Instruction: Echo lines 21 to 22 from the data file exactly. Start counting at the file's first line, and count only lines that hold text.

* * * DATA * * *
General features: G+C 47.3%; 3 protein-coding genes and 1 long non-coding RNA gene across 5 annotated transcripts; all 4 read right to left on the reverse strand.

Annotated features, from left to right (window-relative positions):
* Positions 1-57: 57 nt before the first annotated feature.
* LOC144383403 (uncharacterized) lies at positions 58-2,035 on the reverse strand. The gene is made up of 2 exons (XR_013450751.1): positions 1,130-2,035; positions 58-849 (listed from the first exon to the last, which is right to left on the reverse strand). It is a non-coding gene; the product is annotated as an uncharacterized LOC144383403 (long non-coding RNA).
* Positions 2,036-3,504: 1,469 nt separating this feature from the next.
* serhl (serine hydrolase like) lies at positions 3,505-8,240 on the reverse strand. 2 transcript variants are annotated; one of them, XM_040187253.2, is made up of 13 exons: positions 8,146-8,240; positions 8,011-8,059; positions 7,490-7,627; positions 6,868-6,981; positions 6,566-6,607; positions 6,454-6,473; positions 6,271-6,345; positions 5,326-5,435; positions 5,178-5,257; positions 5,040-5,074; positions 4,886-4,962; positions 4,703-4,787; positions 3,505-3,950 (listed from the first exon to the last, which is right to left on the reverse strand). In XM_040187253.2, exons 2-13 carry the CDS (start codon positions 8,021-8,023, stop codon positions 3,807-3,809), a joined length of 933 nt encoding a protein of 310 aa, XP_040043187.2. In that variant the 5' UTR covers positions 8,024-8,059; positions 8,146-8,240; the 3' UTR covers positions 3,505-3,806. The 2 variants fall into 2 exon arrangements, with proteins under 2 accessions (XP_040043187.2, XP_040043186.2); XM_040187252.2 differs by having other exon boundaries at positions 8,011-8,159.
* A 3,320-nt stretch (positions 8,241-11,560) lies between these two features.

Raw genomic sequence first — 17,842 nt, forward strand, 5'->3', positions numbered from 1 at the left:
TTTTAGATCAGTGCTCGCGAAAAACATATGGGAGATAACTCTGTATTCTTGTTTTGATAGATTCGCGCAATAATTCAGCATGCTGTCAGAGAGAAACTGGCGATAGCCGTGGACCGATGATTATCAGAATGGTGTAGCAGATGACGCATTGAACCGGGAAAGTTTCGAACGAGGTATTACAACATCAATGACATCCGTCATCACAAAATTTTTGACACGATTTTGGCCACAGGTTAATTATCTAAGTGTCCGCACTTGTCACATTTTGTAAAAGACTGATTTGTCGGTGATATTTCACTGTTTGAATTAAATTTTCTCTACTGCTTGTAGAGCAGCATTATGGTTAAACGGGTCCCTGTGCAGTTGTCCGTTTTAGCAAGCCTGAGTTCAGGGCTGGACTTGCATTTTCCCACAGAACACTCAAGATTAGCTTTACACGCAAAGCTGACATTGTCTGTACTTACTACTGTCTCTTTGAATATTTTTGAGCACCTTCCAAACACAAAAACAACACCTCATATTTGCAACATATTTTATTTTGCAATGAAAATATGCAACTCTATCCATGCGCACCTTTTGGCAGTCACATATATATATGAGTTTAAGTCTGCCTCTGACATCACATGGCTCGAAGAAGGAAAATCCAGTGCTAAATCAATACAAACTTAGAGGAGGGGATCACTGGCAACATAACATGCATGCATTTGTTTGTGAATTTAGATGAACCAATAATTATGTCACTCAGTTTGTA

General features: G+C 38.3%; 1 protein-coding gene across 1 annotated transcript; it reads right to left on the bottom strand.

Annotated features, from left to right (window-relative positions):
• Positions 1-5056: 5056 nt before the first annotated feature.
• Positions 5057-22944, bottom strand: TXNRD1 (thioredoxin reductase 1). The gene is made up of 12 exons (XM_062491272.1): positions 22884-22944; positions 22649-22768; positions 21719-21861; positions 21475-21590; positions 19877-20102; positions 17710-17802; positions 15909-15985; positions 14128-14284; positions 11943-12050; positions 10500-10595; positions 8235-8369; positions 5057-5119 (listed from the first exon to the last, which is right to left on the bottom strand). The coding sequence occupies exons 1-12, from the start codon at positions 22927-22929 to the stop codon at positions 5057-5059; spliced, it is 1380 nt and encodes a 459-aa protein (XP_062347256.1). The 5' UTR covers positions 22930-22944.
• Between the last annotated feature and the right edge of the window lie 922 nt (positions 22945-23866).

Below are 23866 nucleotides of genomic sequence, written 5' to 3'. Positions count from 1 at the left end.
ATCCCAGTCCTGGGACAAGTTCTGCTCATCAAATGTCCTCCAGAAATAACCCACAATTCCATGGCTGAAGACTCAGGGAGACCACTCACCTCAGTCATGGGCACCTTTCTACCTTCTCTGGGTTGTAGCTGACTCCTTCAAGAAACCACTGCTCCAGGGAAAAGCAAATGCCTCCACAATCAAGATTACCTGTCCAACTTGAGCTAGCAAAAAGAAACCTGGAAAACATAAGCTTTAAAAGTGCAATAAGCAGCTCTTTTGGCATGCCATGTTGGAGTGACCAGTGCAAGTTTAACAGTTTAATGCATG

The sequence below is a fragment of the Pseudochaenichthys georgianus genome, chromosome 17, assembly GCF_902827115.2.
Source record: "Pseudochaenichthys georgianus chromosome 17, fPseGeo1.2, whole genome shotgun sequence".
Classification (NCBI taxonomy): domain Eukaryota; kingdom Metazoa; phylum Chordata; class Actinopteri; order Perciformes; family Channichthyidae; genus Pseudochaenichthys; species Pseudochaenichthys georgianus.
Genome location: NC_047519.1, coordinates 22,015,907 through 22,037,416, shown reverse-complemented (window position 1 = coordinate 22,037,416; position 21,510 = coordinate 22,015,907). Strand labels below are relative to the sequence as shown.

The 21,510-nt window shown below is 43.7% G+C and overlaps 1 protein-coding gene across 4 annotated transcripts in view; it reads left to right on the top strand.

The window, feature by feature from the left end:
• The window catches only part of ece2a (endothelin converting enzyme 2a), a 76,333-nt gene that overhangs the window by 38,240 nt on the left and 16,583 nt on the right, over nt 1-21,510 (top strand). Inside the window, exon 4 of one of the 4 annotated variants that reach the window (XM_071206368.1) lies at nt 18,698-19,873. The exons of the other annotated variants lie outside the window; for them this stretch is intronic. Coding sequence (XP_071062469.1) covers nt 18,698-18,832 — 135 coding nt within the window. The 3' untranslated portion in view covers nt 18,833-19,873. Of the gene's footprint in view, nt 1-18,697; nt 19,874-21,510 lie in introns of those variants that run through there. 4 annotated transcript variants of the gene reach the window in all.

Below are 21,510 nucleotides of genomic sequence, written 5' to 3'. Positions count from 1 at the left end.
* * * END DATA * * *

The 21,510-nt window shown below is 43.7% G+C and overlaps 1 protein-coding gene across 4 annotated transcripts in view; it reads left to right on the top strand.

The window, feature by feature from the left end: